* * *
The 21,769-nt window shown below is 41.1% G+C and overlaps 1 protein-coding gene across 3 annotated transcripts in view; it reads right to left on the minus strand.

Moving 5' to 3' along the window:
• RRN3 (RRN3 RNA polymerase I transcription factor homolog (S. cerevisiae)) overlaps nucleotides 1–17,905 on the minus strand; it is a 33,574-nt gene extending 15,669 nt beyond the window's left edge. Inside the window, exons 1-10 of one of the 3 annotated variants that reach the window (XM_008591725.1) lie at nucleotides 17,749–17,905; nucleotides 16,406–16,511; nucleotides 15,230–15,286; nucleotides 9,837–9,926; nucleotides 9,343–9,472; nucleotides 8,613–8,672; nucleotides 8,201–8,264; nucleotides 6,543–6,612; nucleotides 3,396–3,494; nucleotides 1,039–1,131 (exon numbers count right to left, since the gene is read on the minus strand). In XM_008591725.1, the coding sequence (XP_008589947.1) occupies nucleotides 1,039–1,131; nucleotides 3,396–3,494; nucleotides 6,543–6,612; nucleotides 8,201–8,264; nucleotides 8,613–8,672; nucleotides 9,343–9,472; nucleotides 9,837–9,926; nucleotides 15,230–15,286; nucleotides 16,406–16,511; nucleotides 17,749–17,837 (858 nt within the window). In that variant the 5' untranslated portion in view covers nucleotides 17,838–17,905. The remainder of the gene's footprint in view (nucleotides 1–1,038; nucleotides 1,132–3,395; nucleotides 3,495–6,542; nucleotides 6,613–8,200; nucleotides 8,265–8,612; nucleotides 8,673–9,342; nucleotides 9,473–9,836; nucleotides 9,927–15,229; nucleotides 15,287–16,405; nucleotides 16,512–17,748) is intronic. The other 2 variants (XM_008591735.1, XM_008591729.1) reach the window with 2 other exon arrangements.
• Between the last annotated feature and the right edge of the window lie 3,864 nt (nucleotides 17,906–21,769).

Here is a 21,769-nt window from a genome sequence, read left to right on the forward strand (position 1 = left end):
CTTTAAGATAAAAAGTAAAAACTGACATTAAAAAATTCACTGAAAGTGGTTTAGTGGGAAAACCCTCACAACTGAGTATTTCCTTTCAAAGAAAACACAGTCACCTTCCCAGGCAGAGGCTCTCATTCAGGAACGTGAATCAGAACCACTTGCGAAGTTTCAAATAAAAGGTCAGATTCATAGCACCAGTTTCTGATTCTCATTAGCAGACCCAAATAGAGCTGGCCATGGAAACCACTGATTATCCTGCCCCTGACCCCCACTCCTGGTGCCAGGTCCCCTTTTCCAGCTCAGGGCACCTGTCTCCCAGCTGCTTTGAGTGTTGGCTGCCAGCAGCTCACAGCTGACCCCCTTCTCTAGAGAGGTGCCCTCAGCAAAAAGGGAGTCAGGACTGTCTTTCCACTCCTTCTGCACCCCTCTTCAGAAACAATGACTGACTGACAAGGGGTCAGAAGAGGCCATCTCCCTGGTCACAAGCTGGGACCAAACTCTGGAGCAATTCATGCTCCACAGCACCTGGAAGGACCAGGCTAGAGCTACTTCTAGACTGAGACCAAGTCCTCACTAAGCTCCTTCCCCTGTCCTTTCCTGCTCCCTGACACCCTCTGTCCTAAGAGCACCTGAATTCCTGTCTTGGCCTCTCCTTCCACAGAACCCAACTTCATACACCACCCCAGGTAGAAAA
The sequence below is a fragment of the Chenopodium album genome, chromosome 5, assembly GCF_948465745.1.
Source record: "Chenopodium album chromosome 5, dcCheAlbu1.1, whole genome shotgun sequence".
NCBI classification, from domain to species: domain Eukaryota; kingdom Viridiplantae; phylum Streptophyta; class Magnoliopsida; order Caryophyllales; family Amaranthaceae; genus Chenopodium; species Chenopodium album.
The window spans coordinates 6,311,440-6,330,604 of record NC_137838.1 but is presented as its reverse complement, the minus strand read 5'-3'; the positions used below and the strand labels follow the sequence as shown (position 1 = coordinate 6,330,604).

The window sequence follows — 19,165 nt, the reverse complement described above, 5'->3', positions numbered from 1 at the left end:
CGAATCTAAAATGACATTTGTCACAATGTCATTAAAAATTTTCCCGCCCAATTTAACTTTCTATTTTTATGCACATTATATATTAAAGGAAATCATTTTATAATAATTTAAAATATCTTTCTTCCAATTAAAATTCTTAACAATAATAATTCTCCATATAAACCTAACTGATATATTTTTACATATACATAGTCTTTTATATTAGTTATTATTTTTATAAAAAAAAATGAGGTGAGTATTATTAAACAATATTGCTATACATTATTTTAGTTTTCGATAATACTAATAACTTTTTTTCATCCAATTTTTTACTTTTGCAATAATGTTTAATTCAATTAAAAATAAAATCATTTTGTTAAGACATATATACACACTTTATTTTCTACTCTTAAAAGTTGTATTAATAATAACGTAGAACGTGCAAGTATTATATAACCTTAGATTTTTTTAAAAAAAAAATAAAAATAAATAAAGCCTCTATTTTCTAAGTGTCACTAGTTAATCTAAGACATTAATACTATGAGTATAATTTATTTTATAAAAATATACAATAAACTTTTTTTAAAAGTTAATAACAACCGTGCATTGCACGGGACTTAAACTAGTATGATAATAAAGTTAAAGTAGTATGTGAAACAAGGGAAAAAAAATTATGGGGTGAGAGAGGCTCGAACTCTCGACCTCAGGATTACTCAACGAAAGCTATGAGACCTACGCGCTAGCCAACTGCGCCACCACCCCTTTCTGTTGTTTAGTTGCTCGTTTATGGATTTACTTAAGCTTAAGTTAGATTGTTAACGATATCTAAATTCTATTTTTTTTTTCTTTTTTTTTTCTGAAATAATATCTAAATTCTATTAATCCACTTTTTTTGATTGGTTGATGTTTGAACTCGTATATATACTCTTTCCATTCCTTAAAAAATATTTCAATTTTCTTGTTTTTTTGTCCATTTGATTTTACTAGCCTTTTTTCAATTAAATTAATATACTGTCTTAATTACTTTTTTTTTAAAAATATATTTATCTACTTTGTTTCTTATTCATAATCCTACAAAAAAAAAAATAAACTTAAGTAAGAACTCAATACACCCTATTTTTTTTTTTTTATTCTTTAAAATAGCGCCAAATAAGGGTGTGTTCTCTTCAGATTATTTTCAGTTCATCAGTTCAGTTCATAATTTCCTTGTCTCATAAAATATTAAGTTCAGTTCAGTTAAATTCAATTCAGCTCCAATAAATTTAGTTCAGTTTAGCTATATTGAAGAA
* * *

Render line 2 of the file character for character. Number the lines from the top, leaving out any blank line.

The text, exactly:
Moving 5' to 3' along the window: